MomConnect also enables women to better interact with their regional health care system via a virtual help desk that allows them to ask medical questions and file feedback about the care they’ve received at local health facilities.

For example, multiple women reported a shortage of iron tablets at several clinics. As a result, the Department of Health reached out to the clinic’s staff to review the correct procedure for ordering and procuring the supplements.

Next up? A new feature of MomConnect projected to launch in 2016 will focus on increasing the engagement of health care workers by alerting them to changes in national guidelines, offering training modules to improve their performance, and providing access to peer support groups.

“It makes me feel proud to know that the company is so committed to women’s and children’s health,” says Peter. “We are reaching some of the world’s most vulnerable women—right in the palm of their hand.”

As one new mother said, “I smile because the information is so relevant, and I look forward to the texts. I wish they came five times a week!”


Making Childbirth Safer by Boosting Midwife Training
Giving birth can be daunting even if you’ve got such modern conveniences as jet tubs and heated blankets at your fingertips. But imagine laboring in a bare-bones clinic without electricity, plumbing or even a sheet to cover the bed.

This is the unfortunate reality for many new moms around the globe. In fact, 1,000 women worldwide die each day due to complications related to pregnancy and childbirth.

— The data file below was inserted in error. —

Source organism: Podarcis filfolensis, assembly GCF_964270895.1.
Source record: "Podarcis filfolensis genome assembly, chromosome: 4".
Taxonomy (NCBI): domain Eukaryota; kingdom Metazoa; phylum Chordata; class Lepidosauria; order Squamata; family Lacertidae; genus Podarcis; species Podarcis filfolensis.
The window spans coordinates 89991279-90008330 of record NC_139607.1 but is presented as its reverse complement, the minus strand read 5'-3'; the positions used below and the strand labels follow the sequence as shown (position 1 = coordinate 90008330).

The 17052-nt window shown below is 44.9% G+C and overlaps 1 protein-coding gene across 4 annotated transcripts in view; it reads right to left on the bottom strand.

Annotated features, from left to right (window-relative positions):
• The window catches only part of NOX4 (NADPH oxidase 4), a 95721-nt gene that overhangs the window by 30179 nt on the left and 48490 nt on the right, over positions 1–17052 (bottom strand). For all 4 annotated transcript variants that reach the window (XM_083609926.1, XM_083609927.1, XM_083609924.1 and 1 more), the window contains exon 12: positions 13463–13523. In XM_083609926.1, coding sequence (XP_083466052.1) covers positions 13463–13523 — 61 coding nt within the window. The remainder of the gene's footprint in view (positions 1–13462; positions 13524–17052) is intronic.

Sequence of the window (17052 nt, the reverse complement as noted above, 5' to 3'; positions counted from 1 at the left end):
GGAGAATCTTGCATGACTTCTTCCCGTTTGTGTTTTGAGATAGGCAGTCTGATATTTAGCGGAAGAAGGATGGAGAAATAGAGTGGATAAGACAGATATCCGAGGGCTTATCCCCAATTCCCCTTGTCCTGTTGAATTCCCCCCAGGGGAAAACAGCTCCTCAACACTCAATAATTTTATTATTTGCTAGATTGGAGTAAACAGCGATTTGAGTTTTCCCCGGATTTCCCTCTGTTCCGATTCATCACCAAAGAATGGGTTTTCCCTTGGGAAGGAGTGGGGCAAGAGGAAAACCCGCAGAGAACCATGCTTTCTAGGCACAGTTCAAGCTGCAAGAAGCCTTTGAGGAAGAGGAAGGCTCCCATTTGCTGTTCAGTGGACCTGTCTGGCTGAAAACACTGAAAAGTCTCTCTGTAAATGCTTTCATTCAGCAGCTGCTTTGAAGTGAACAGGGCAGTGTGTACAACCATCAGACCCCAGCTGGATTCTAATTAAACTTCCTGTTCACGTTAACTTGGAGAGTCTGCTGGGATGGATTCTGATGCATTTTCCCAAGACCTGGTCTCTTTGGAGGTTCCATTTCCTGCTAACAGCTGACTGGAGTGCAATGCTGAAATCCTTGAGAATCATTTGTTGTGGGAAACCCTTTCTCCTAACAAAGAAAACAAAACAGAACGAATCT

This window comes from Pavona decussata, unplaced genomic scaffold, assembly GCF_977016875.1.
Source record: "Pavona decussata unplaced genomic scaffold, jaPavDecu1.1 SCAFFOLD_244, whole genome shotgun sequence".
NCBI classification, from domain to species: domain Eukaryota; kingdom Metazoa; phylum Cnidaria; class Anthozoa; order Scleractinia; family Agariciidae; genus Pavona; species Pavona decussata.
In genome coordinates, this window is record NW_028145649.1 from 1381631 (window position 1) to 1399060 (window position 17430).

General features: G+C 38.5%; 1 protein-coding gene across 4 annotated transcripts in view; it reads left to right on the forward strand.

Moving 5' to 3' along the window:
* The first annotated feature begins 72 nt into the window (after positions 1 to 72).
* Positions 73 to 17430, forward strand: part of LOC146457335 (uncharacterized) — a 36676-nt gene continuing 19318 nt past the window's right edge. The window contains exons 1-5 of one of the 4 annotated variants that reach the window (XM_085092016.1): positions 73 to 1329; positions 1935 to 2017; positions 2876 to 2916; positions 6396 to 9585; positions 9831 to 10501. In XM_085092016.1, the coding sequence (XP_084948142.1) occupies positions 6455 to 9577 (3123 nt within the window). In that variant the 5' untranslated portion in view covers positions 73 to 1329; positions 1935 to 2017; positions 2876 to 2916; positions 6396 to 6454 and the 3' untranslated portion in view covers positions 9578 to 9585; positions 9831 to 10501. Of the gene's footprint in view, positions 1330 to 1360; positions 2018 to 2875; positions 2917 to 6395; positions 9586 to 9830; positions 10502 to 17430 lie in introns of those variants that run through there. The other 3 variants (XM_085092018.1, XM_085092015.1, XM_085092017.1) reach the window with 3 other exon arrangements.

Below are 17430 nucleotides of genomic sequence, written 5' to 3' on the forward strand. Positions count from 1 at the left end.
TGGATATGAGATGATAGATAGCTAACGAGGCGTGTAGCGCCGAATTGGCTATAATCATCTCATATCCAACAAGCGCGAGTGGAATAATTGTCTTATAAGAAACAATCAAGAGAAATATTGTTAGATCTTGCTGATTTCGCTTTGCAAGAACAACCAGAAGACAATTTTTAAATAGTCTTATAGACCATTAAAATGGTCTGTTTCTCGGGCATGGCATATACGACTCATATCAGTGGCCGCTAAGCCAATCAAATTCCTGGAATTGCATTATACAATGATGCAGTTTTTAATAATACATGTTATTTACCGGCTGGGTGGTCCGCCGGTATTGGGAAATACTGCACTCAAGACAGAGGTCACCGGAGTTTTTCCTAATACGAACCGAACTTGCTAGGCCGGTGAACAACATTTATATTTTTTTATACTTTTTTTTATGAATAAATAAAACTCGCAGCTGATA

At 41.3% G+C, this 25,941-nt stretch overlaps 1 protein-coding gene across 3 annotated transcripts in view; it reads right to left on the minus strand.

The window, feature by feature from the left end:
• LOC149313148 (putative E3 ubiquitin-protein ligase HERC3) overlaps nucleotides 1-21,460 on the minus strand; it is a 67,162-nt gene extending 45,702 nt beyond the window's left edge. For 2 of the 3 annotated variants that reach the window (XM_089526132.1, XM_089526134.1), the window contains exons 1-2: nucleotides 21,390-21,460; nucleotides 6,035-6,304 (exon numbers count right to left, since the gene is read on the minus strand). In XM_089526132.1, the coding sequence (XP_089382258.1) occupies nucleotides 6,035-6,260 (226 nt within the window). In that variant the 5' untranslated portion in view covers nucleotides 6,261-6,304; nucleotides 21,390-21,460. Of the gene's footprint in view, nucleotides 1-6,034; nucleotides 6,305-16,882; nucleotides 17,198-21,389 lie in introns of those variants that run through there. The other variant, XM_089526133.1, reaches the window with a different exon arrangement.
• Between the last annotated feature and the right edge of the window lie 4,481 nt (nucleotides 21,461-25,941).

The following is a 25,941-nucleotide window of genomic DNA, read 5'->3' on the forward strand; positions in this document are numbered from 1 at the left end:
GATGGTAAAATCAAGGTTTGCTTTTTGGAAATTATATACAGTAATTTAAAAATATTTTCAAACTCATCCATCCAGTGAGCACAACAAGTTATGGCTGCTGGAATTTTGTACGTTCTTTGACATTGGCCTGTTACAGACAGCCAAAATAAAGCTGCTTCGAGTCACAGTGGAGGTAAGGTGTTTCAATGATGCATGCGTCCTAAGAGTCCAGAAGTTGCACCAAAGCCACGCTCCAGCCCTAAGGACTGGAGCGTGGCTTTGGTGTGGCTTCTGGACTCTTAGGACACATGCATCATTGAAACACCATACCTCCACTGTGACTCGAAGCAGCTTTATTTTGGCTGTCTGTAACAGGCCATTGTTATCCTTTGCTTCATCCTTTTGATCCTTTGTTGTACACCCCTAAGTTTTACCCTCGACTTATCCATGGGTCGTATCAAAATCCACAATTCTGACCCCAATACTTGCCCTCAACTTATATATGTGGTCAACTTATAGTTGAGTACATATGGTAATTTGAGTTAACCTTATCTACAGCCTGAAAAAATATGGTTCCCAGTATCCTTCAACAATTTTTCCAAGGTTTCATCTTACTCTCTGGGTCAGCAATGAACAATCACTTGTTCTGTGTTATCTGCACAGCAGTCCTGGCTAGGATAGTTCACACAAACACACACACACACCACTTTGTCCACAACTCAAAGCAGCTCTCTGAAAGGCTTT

But it doesn’t have to be this way, which is why Johnson & Johnson has been striving for years to improve conditions for moms and newborns—including its latest Young Midwife Training program.

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The company has partnered with the International Confederation of Midwives (ICM) to help young midwives from low- and middle-income countries participate in a two-year training leadership program, so they can learn skills critical to advancing quality midwifery services in their communities.

“In 2014 we launched a report revealing that one of the biggest issues midwives face is not knowing how to advocate for themselves and their patients,” says Joy Marini, Executive Director, Worldwide Corporate Contributions. “There are many wonderful professionals out there, but they don’t have the tools to do their job.”

Take Eva Nangalo, a midwife from Nakaseke, Uganda, who recently helped deliver a baby boy who wasn’t breathing. The doctor pronounced him dead and left the room, but Nangalo stepped in and successfully resuscitated the baby. The next day, she brought the doctor into the recovery room to show him that little Michael was not only alive but nursing happily.